A Bar Harbor landscape architect has developed an intimate relationship with the stones that make up the Maine coast.
- By: Rebecca Martin Evarts
How I found hope in the urban decay of a mill town.
After three-quarters of a century of preserving Maine’s most scenic places, the state park system is still learning that it can’t manage these lands all on its own.
Nearly sixty years after E.B. White penned Charlotte’s Web, Elizabeth Peavey returns to the Blue Hill Fair in search of Wilbur and friends.
- Photography by: Jennifer Smith-Mayo
A Brunswick gelateria gives Italy’s frozen treat a Maine touch.
Long separated by more than just a great river, Biddeford and Saco are today coming together amid exciting new possibilities.
- Photography by: Jennifer Baum
As it nears the Atlantic, the Saco River reveals its salty side.
Maine’s state park system is turning seventy-five this year and you are hereby invited to attend the celebration.
- Photography by: Alan Lavallee
Photographer Dan Tobyne sought to retrace the famous journeys of Henry David Thoreau through the Maine woods. In this excerpt from Thoreau’s Maine Woods, award-winning author Bernd Heinrich imagines what
Thoreau might have made of the political battles in the North Woods today.
Have you ever visited this famous vessel?
- Photography by: Dean Abramson
Eating blueberry potato chips in Beijing, Motorcyclists sing Madawaska’s praises, and more.
Heirloom recipes rule at Camden’s newest pizzeria.
- Photography by: Amy Wilton
Mainer Elisabeth Tova Bailey is bedridden due to a rare illness, but when a friend brings in a pot of transplanted violets with a common woodland snail attached, her one-room world transforms. The Sound of a Wild Snail Eating (Algonquin Books, New York, NY; Hardcover; 208 pages; $18.95) is the splendid first-person account of Bailey’s long illness seen through the lens of her observation of the snail — eating, sleeping, moving, and just being.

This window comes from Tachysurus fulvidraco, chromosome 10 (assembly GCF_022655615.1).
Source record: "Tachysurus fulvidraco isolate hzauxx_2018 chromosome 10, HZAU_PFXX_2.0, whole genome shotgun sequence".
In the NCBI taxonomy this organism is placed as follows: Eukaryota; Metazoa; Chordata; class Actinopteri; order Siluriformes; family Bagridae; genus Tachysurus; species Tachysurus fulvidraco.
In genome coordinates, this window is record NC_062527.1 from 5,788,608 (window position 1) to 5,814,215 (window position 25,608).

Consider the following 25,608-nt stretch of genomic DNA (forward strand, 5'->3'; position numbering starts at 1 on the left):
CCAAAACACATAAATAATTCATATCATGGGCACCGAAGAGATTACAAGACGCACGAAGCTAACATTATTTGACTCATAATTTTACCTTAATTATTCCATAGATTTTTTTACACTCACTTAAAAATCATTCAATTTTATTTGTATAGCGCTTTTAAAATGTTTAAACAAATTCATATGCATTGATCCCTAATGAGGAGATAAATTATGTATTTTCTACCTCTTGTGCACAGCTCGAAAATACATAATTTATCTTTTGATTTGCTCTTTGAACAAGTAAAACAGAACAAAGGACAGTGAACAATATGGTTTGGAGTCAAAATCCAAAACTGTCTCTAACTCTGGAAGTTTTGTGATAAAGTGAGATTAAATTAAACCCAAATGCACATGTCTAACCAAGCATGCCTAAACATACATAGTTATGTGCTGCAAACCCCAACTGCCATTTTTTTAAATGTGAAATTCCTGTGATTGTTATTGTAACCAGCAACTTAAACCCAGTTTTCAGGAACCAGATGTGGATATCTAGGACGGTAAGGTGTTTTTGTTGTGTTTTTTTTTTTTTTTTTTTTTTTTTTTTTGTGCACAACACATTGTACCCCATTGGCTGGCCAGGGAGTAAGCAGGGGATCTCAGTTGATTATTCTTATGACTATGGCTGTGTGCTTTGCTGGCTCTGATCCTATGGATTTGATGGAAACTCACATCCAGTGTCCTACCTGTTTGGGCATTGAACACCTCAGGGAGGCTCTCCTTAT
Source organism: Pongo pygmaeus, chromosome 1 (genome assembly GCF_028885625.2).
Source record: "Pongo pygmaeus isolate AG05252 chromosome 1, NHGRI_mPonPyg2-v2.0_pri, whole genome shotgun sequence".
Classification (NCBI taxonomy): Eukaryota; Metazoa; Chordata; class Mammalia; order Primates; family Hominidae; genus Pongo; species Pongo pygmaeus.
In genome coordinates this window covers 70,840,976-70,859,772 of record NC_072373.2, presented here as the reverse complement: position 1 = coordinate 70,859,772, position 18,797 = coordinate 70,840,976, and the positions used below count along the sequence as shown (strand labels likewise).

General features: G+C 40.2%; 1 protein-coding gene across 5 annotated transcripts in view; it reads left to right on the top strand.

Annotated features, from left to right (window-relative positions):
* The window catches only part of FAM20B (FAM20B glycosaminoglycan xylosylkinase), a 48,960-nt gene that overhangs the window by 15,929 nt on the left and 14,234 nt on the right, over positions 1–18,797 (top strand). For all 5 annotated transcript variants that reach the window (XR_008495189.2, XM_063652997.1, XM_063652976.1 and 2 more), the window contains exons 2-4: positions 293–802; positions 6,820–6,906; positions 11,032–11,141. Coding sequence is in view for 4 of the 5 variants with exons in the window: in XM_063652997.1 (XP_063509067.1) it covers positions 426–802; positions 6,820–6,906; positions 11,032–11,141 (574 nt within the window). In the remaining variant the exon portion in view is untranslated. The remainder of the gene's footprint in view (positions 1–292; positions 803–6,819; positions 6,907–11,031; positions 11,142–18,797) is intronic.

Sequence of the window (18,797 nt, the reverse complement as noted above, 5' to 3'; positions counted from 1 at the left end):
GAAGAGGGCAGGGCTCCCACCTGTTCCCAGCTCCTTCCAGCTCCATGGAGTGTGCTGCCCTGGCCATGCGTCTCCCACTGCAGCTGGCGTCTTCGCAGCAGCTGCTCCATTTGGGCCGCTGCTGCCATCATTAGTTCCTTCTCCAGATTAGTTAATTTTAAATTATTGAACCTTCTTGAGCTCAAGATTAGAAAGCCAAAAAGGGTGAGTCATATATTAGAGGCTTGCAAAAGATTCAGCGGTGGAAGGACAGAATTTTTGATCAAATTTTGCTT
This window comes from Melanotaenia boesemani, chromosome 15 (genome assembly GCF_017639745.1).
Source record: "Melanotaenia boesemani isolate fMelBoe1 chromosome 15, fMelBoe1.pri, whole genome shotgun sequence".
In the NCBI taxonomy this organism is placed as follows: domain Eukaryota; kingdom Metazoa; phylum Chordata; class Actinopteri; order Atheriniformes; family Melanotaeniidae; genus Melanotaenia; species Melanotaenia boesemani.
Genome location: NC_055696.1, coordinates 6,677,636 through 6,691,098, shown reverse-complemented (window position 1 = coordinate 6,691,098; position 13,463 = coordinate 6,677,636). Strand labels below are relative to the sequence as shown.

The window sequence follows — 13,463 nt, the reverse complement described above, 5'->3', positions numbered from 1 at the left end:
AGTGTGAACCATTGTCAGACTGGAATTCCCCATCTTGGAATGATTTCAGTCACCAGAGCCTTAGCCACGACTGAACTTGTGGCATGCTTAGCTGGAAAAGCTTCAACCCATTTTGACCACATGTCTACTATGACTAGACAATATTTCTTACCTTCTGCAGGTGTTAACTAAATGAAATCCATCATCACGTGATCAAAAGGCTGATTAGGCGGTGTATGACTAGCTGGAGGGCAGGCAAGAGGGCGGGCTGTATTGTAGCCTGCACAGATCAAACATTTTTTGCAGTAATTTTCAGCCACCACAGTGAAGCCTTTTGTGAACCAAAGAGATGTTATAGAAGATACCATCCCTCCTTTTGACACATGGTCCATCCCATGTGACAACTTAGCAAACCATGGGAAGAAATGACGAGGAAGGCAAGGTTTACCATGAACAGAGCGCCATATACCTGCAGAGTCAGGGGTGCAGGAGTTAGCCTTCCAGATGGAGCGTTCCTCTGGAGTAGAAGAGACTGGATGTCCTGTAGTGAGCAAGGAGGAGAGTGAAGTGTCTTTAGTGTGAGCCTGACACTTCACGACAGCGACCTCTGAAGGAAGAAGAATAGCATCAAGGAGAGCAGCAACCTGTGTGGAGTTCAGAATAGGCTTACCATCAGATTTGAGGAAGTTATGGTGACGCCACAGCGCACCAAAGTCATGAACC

In uncertain times, finding your way home means paying close attention to small clues.
Read what our readers have to say about Maine.
- Photography by: Alan Lavallee
The state most associated with GOP moderates has suddenly become a Tea Party hotspot.
A new book revisits the mysterious Kellams and their four-decade stay on Placentia Island.
The days of super-sweet commercial soda made with high fructose corn syrup are definitely numbered. So get out ahead of the curve and switch to Maine’s newest soda. Green Bee All-Natural Soda (800-494-0802, greenbeesoda.com) uses only Maine wildflower honey for sweetener, an enzyme-, vitamin-, and antioxidant-rich (not to mention local) alternative to sugar or corn-based sweeteners. Owner Christopher Kinkade bottles the soda at his wife’s catering company, Belle Fete, in Brunswick.
In The Maine Woods, Henry David Thoreau wrote that “the tops of mountains are among the unfinished parts of the globe, whither it is a slight insult to the gods to climb and pry into their secrets, and try their effect on our humanity. Only daring and insolent men, perchance, go there.”
- Photography by: Benjamin Magro
A Portland newlywed graphically demonstrated her devotion in 1925.